A different risk for Washington, if it decides to stick with Mubarak, also exists. The Egyptian security state faces a growing problem of popular rage. How long will it be willing to beat up thousands of people every day? It must surely be casting about already for some other solution to distract the people and gain some popular sympathy. Where would Washington be if the Egyptian security state concluded that opening the Gaza-Egyptian border and cutting a deal with Hamas might enable it to pose as the true champion of Arab nationalism? With a bit of 21st century Nasserism, it could invite Palestinians to demonstrate their thanks in Cairo and invite the Egyptian people to demonstrate alongside them, with the Egyptian Defense Minister leading the call to prayers. Might Egyptian security officials consider that a better bet than continuing to beat up protesters under the intrusive lens of al Jazeera cameras?
The result, in the context of Tunisia’s declaration of independence from dictatorship and Lebanon’s smooth step out of the U.S. orbit and the scandal of the Palestinian papers and the declining U.S. position in Iraq, would be to leave Washington sitting in a very sinkable Israeli rowboat jostled by very big Arab waves.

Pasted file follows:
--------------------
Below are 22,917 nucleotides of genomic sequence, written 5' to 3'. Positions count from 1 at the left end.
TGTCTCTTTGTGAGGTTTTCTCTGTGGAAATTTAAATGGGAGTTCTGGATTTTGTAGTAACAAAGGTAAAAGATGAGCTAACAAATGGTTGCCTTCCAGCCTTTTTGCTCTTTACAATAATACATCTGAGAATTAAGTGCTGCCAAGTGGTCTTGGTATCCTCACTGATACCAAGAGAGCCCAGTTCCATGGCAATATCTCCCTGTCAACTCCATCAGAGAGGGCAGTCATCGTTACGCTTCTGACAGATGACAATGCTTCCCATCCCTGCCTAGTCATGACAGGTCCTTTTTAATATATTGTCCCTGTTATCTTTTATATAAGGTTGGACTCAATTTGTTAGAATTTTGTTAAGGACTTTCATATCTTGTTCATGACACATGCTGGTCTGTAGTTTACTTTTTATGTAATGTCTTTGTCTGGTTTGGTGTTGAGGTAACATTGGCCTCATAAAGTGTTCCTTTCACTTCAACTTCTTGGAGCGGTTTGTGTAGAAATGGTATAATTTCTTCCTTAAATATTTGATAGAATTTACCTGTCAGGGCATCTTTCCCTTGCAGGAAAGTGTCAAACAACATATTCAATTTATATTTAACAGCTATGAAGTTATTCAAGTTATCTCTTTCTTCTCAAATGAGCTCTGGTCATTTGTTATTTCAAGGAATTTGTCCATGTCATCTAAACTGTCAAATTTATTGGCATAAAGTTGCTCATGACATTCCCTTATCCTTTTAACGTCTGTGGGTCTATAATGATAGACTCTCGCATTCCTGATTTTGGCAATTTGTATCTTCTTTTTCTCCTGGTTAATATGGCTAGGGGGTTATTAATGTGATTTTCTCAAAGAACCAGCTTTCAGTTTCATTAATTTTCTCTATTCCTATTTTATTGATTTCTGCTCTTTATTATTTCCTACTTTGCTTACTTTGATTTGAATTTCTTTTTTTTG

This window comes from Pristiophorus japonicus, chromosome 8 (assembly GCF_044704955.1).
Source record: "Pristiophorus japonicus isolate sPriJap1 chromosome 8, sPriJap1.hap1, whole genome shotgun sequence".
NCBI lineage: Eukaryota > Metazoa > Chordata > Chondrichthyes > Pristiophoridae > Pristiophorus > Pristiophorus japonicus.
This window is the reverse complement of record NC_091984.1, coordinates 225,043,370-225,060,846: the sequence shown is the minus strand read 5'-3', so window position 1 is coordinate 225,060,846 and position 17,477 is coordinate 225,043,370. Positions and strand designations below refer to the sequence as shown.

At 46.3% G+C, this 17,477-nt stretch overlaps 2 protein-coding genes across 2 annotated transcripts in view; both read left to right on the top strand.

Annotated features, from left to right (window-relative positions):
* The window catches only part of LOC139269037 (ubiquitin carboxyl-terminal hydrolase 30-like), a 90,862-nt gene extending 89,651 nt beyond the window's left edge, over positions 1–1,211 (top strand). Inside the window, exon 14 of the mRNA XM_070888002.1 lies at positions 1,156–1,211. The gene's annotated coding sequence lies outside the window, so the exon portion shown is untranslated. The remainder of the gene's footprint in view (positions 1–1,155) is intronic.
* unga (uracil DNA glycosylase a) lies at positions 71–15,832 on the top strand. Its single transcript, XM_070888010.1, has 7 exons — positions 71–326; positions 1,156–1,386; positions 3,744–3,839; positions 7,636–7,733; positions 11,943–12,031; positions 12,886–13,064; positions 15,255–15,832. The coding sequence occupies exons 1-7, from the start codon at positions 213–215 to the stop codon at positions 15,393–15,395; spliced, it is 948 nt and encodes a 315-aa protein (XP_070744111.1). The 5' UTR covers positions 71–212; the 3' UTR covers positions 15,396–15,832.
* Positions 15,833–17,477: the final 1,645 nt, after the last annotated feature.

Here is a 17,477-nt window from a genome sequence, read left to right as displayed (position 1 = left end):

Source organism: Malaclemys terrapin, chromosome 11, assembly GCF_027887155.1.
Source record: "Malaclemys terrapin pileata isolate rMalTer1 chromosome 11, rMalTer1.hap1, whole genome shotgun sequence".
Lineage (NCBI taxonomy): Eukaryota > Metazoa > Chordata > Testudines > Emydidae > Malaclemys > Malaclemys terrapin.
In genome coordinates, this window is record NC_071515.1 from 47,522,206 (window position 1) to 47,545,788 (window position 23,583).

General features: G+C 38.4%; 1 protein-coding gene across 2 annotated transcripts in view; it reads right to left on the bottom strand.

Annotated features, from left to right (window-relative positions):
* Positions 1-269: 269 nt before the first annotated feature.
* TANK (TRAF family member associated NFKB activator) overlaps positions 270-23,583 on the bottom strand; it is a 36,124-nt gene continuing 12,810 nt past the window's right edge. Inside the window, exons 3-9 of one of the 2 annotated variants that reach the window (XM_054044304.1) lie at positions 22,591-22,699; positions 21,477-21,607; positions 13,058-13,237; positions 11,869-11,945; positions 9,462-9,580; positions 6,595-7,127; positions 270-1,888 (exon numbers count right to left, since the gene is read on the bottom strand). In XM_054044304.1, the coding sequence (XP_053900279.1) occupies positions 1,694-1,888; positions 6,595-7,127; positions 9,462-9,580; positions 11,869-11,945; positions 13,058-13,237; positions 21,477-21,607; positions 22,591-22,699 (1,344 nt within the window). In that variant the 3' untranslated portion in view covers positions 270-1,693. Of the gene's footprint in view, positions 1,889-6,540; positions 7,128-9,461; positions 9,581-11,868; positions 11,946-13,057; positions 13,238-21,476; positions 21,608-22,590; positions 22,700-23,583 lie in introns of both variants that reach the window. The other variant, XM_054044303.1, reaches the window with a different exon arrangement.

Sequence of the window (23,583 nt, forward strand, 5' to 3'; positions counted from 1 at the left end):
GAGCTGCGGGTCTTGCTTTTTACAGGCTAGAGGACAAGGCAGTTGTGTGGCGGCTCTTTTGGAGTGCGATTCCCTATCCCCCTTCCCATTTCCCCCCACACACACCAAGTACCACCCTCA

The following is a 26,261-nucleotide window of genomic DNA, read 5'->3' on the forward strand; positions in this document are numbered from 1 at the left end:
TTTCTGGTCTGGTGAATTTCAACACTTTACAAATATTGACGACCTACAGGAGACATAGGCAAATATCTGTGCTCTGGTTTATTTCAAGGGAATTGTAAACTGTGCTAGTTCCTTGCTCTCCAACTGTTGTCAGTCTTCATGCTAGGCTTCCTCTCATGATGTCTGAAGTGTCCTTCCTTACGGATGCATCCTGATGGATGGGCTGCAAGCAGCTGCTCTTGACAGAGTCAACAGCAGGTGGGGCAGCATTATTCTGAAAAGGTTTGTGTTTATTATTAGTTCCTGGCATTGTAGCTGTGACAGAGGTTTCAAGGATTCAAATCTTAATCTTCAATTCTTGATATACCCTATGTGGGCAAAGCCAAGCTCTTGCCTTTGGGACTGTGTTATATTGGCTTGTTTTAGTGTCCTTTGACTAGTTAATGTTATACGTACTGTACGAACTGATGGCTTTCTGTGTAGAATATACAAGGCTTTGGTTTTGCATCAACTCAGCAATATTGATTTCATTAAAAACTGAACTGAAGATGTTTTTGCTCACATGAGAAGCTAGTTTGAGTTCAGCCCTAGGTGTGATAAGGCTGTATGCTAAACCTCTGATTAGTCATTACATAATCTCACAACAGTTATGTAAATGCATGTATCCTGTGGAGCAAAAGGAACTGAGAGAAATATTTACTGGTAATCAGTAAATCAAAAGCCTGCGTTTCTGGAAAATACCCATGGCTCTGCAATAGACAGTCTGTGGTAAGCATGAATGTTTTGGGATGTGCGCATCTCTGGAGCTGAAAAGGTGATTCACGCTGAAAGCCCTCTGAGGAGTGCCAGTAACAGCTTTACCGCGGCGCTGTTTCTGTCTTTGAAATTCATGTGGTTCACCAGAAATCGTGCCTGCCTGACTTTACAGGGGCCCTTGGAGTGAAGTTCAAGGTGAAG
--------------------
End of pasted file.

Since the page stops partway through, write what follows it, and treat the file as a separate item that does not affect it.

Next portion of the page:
The obvious alternative policy for Washington—distancing itself from Mubarak—of course also entails risks, but a broad move away from personal relationships with this or that national leader toward state-to-state or, better, society-to-society, ties would both be more principled and a safer bet for America’s reputation, not to mention giving President Obama a route to resurrecting a Mideast policy of his own. Such an approach would free Washington from its current self-defeating dependence on the political fortunes of individuals and confer some protection from being blamed for all these various leaders’ failings. Washington could take the professional stance of offering to work with any regime willing to work with it and thus tempt adversaries to come to terms (Lebanon), could make the case that it supports its friends’ security even while opposing certain recalcitrant politicians (Israel), and could plausibly support the right of people to express themselves without being attacked by regime thugs (Iran, Algeria, Egypt). Such a policy might begin to reverse the downward slide of U.S. influence in the Mideast.
In reality, Washington has a broader array of choices, which might be summarized as:
- Support the man;
- Support the state;
- Support the people;
- Opt out.
Supporting the man. A personal relationship with a leader minimizes U.S. freedom of movement, makes the U.S. both morally responsible and perceived by the people as responsible for all the sins of the client. It also encourages the client to feel sufficiently secure, backed by the world’s last remaining superpower, so that he can afford to treat the people like his personal property. This is by far the worst choice from the perspective of U.S. national interests.